I don't find that hilarious.

I don't see how those behaviours, specific to those animals, are different from those behaviours in humans, easily observed.

I'm sure lots of people could share stories of loving cooperation and selfless generosity they've seen non-human animals exhibit.

I just saw a story about someone who took in a second dog. The person lived on a large, rural property, where first dog was often tied with a lead to the porch, to sit and lay and wander when his people were about. He didn't try to run off, but it was safer. The new dog was leashed in the same manner, but apparently wanted to explore. She chewed through her leash and dashed off the porch. The person was on the property, saw it, and headed toward the house, but before he got close, the new dog saw the old dog still on the porch, so ran back and hurriedly chewed through his leash so he could come with. They dashed off on a little adventure together and were back that afternoon, buds.

Remember the toddler who fell into the gorilla enclosure in a zoo and was picked up and cradled by a gorilla who waited and then gently placed him right by the door so the humans could fetch him easily?

How many elephants adopt orphans? How many other animals adopt orphans, even those not their own species? How many stories of dogs refusing to leave their friends or humans behind, even at risk to their own safety? We're animals; yeah all animals can be mean, but I'd wager we're worse.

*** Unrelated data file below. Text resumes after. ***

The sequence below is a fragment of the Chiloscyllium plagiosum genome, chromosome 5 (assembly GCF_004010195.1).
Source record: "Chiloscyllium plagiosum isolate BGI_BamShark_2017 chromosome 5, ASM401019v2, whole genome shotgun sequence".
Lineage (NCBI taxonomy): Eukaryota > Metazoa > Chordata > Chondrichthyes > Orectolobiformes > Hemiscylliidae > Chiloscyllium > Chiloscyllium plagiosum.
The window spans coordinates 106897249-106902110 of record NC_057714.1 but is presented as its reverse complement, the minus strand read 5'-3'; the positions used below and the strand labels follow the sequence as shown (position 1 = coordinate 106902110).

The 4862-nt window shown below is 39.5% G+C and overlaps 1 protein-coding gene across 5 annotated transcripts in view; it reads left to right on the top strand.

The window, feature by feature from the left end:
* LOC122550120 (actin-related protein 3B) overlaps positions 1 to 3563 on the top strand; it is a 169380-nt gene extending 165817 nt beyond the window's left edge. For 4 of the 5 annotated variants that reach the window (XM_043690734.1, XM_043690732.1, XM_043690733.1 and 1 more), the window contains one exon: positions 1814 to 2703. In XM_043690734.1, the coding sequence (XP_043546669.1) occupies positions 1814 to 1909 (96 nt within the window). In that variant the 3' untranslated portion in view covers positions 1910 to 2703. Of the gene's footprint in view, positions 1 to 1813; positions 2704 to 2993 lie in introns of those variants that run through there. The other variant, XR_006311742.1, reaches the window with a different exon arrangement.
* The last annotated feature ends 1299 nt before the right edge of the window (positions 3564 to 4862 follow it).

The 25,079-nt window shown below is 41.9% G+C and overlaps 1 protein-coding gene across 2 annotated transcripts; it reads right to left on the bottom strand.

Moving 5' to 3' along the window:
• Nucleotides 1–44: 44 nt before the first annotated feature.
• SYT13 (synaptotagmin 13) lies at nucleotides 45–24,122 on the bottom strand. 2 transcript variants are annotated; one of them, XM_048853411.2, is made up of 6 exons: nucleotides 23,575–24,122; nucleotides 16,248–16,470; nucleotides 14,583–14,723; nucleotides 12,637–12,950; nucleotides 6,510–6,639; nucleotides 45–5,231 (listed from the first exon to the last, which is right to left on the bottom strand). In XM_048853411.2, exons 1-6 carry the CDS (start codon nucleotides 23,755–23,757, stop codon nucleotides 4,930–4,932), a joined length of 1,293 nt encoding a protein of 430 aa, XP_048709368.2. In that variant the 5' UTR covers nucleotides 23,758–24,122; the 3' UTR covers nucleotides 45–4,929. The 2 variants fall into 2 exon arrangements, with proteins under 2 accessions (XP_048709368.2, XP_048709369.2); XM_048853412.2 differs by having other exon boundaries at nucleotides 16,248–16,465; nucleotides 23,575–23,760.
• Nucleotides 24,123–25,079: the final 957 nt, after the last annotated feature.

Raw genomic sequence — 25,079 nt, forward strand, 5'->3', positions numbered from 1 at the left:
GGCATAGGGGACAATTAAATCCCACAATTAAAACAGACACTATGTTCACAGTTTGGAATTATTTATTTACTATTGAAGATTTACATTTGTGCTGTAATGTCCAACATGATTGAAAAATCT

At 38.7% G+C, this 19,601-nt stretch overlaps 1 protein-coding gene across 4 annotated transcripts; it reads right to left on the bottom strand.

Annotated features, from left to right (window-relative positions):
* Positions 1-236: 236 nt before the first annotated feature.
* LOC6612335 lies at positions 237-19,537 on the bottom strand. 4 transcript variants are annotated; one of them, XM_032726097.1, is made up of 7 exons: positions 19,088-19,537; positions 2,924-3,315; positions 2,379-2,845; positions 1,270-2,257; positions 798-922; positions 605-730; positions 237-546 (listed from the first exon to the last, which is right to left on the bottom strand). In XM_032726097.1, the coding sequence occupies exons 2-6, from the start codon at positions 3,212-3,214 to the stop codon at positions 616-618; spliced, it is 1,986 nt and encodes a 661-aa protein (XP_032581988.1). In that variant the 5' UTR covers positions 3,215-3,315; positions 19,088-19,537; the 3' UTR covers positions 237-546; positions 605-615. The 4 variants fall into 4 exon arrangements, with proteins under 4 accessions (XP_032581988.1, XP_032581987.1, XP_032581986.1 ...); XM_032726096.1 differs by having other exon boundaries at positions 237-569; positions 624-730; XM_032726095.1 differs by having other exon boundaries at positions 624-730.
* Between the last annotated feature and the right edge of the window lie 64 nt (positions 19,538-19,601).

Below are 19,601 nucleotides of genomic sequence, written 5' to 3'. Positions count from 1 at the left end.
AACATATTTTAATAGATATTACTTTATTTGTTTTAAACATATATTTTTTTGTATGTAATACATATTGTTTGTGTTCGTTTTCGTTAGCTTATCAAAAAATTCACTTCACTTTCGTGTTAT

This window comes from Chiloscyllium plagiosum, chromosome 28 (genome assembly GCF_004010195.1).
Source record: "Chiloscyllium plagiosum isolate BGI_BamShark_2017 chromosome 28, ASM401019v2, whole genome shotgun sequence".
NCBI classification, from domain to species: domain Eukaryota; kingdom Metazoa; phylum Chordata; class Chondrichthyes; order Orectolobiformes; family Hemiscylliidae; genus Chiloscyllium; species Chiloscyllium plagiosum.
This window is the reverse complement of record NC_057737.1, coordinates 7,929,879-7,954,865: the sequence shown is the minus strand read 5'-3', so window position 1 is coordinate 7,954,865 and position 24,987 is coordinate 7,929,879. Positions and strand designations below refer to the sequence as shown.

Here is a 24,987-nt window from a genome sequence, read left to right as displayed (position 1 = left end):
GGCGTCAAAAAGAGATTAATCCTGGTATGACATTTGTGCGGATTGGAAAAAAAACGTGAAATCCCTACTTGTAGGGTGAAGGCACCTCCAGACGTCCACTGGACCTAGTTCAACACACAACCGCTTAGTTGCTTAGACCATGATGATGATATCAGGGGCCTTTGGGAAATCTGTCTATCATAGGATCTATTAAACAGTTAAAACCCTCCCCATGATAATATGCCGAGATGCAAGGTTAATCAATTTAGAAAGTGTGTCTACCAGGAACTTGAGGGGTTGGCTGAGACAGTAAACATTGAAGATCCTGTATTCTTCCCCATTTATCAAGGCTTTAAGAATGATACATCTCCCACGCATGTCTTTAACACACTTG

Brutal Mustang
02-20-2015, 04:15 AM
I don't know why people have the need to call animals (and babies) 'pure' or 'selfless', or any of that. They are not. Their selfish simplicity is what makes them so damn lovable and amusing. If they were smart, they would wreck havoc on the Earth just as we adult humans have.

'Human' problems are not 'human' problems. They're sentience problems.

Ravioli
02-20-2015, 04:35 AM
I don't find that hilarious.

I don't see how those behaviours, specific to those animals, are different from those behaviours in humans, easily observed.

I'm sure lots of people could share stories of loving cooperation and selfless generosity they've seen non-human animals exhibit.

I just saw a story about someone who took in a second dog. The person lived on a large, rural property, where first dog was often tied with a lead to the porch, to sit and lay and wander when his people were about. He didn't try to run off, but it was safer. The new dog was leashed in the same manner, but apparently wanted to explore. She chewed through her leash and dashed off the porch. The person was on the property, saw it, and headed toward the house, but before he got close, the new dog saw the old dog still on the porch, so ran back and hurriedly chewed through his leash so he could come with. They dashed off on a little adventure together and were back that afternoon, buds.

Remember the toddler who fell into the gorilla enclosure in a zoo and was picked up and cradled by a gorilla who waited and then gently placed him right by the door so the humans could fetch him easily?

How many elephants adopt orphans? How many other animals adopt orphans, even those not their own species? How many stories of dogs refusing to leave their friends or humans behind, even at risk to their own safety? We're animals; yeah all animals can be mean, but I'd wager we're worse.

I never denied they were capable of good, but I refuse to do the whole warm fuzzy lovey-dovey "animals are so much better than humans" thing. Humans are capable of good, too and yet we insist on inflicting cruelty on the world.